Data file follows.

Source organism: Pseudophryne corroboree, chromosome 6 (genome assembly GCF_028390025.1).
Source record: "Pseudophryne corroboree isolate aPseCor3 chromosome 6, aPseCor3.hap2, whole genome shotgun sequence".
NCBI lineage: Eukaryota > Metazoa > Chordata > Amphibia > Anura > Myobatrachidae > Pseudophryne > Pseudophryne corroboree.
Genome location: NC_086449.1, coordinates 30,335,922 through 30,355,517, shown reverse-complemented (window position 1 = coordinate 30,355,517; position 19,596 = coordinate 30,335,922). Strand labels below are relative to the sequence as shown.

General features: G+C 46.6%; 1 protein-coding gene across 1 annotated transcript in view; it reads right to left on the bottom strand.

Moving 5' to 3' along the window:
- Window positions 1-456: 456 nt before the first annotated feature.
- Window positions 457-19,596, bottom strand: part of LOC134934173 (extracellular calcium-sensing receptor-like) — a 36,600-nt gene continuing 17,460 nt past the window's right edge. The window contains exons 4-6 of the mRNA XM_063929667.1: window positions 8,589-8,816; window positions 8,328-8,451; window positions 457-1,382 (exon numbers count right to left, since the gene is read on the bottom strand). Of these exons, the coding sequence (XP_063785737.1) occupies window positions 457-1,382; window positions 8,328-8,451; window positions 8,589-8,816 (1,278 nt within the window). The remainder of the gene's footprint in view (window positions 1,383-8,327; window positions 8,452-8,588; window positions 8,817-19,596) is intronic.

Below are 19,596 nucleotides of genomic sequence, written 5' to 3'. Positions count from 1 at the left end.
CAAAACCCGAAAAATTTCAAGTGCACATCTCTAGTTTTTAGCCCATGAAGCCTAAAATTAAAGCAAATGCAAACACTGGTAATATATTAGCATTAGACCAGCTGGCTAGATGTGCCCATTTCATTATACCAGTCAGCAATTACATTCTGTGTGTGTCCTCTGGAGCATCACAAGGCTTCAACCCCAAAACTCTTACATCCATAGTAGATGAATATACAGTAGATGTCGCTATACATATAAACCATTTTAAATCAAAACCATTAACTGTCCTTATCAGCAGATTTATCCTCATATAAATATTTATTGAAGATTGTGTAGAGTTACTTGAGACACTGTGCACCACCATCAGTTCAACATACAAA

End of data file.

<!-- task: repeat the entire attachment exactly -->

Source organism: Pseudophryne corroboree, chromosome 6 (genome assembly GCF_028390025.1).
Source record: "Pseudophryne corroboree isolate aPseCor3 chromosome 6, aPseCor3.hap2, whole genome shotgun sequence".
NCBI lineage: Eukaryota > Metazoa > Chordata > Amphibia > Anura > Myobatrachidae > Pseudophryne > Pseudophryne corroboree.
Genome location: NC_086449.1, coordinates 30,335,922 through 30,355,517, shown reverse-complemented (window position 1 = coordinate 30,355,517; position 19,596 = coordinate 30,335,922). Strand labels below are relative to the sequence as shown.

General features: G+C 46.6%; 1 protein-coding gene across 1 annotated transcript in view; it reads right to left on the bottom strand.

Moving 5' to 3' along the window:
- Window positions 1-456: 456 nt before the first annotated feature.
- Window positions 457-19,596, bottom strand: part of LOC134934173 (extracellular calcium-sensing receptor-like) — a 36,600-nt gene continuing 17,460 nt past the window's right edge. The window contains exons 4-6 of the mRNA XM_063929667.1: window positions 8,589-8,816; window positions 8,328-8,451; window positions 457-1,382 (exon numbers count right to left, since the gene is read on the bottom strand). Of these exons, the coding sequence (XP_063785737.1) occupies window positions 457-1,382; window positions 8,328-8,451; window positions 8,589-8,816 (1,278 nt within the window). The remainder of the gene's footprint in view (window positions 1,383-8,327; window positions 8,452-8,588; window positions 8,817-19,596) is intronic.

Below are 19,596 nucleotides of genomic sequence, written 5' to 3'. Positions count from 1 at the left end.
CAAAACCCGAAAAATTTCAAGTGCACATCTCTAGTTTTTAGCCCATGAAGCCTAAAATTAAAGCAAATGCAAACACTGGTAATATATTAGCATTAGACCAGCTGGCTAGATGTGCCCATTTCATTATACCAGTCAGCAATTACATTCTGTGTGTGTCCTCTGGAGCATCACAAGGCTTCAACCCCAAAACTCTTACATCCATAGTAGATGAATATACAGTAGATGTCGCTATACATATAAACCATTTTAAATCAAAACCATTAACTGTCCTTATCAGCAGATTTATCCTCATATAAATATTTATTGAAGATTGTGTAGAGTTACTTGAGACACTGTGCACCACCATCAGTTCAACATACAAA